Alison Lohman: I think so, a little bit. I don't really know. Some of it does have to do with wanting that attention.
Tom DiCillo: I also know that if someone where to do a very in-depth documentary between the connection between the paparazzi and celebrities, they would find some pretty interesting stuff. There are interconnections. There are deals made to catch certain people at certain events all of the time. It's a very intricate, not so innocent transaction.
So, you're saying that it might be manufactured?
Tom DiCillo: It might be. It just might be.
Has anything really changed? In the fifties, Hollywood did the same thing. It all seems to be built on this building up of the stars and then knocking them down.
Tom DiCillo: You raise a very interesting point, and I don't know the answer to it. When I think back into the fifties, I think of the glamour of the stars. Ava Gardner getting out of her limousine on the way to a premier. Those pictures were all very glamorous. Look at the pictures you see now. Lindsey Lohan passed out in the backseat of her SUV. Something has changed. You know what I mean?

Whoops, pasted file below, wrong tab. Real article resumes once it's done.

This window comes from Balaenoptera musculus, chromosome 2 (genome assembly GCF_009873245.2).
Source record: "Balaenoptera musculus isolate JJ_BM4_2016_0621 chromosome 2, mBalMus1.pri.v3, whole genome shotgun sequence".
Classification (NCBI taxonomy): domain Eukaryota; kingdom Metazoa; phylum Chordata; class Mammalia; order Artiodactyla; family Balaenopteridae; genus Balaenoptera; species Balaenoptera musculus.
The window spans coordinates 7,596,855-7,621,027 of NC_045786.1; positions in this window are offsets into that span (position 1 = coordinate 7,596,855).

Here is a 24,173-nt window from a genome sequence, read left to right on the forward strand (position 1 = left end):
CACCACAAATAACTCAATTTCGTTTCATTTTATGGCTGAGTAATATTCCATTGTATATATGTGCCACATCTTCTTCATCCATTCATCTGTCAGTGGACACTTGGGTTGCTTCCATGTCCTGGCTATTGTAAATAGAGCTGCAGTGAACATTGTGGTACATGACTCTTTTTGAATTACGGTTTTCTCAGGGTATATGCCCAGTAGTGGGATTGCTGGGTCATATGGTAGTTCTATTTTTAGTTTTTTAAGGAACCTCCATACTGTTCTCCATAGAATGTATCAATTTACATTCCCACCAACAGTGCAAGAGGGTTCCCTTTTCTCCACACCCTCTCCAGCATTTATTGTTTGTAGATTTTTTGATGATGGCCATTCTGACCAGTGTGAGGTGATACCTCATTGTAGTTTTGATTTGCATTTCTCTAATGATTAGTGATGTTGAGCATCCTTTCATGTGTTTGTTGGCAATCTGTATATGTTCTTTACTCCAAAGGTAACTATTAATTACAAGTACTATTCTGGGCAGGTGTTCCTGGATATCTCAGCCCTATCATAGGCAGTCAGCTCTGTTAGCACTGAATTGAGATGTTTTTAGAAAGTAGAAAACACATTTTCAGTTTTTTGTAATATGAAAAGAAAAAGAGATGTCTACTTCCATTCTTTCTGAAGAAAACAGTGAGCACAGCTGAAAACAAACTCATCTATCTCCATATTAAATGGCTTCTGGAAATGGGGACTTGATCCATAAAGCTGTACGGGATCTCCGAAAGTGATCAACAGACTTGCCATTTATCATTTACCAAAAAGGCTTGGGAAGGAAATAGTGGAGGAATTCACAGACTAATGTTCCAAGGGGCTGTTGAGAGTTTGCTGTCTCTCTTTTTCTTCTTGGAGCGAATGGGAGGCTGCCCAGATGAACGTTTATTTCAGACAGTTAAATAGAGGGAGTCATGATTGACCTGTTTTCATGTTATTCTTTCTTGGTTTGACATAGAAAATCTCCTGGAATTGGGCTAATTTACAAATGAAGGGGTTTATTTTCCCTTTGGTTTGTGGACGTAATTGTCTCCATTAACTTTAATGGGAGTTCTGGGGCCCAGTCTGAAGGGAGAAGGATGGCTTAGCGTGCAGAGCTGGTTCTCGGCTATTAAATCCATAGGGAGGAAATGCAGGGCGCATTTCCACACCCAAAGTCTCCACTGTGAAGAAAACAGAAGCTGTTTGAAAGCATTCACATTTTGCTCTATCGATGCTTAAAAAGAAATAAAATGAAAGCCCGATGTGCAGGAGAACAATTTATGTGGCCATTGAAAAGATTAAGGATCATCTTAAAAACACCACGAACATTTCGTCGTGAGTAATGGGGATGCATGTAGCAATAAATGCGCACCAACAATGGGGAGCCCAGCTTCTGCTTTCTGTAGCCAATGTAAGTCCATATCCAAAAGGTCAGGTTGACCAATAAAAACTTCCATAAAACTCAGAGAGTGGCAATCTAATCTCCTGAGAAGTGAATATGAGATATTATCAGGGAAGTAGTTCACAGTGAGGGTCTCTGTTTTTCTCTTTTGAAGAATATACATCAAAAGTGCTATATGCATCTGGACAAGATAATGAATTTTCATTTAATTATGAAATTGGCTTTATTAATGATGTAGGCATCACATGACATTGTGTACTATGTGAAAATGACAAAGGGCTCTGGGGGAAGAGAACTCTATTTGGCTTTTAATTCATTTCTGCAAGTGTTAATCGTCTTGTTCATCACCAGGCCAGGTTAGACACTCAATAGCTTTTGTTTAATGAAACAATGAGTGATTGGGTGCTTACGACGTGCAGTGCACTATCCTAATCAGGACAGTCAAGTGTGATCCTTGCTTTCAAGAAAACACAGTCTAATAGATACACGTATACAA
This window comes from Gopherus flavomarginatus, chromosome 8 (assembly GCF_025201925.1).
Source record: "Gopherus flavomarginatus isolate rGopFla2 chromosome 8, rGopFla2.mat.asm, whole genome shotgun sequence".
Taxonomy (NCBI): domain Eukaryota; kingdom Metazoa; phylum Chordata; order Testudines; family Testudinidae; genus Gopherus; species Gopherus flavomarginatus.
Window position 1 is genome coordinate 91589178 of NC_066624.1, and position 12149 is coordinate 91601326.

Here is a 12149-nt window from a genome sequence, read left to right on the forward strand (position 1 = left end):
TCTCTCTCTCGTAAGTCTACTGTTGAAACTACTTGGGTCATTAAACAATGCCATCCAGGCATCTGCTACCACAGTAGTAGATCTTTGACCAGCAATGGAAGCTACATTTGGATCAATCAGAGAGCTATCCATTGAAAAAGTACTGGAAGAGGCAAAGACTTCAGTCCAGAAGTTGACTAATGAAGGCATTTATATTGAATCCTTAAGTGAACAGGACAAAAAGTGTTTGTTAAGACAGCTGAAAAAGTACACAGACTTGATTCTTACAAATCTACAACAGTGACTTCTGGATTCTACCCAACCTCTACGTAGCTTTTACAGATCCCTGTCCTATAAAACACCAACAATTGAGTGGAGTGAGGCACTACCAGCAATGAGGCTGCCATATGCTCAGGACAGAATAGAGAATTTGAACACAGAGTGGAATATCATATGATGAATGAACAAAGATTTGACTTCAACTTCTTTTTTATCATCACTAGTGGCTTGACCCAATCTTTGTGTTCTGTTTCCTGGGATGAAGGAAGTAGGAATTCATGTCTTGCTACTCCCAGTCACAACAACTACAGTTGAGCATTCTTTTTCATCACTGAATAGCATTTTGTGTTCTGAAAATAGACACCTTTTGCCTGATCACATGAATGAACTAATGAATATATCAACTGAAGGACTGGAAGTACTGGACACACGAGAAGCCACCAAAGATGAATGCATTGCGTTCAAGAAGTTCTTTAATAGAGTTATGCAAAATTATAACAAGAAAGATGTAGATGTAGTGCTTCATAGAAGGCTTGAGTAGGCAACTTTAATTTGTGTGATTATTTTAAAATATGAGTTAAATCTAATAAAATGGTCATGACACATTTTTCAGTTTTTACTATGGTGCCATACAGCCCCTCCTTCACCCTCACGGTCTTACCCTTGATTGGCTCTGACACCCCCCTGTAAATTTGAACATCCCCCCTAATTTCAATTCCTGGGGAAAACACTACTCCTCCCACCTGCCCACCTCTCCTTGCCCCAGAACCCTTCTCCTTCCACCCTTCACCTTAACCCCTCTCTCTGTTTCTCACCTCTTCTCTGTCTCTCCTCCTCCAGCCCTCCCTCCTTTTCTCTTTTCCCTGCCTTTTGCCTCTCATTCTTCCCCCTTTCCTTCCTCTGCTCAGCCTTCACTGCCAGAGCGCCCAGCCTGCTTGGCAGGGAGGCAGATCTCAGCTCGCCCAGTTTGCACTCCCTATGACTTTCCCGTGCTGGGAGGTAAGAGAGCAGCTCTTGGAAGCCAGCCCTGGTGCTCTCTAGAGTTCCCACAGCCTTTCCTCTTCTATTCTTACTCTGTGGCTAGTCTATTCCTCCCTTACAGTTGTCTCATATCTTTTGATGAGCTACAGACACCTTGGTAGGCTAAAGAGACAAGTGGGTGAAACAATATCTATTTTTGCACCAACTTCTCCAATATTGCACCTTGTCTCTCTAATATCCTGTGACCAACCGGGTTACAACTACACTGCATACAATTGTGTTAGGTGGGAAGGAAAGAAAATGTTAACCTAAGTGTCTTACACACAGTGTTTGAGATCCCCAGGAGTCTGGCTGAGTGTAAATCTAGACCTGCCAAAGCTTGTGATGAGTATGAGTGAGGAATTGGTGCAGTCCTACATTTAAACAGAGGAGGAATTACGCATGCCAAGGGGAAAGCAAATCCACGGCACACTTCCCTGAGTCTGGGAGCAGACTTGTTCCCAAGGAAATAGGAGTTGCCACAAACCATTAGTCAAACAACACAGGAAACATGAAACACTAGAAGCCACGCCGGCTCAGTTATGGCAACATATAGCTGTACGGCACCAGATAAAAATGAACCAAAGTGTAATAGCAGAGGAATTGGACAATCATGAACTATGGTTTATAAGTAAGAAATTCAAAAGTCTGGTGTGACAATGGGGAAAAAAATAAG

Were you comfortable in the clothes that you had to wear during that music video?
Alison Lohman: Was I comfortable? You know, I enjoy doing that stuff. I liked it. Its funny. Maybe because its not me. Well, it is an aspect of me. But I love wearing that stuff. Yes. If you want to know my honest truth. I thought it was fun.
Tom DiCillo: I tried to help them out, and told them that they didn't have to dance in high heels. They said, "Are you crazy?"
Alison Lohman: We wanted to. Its just part of what you have to do for that.
Tom DiCillo: They did all of the dancing. They choreographed it. It was amazing.
Alison Lohman: It was fun.
Is the Independent film world its own maddening experience at this point?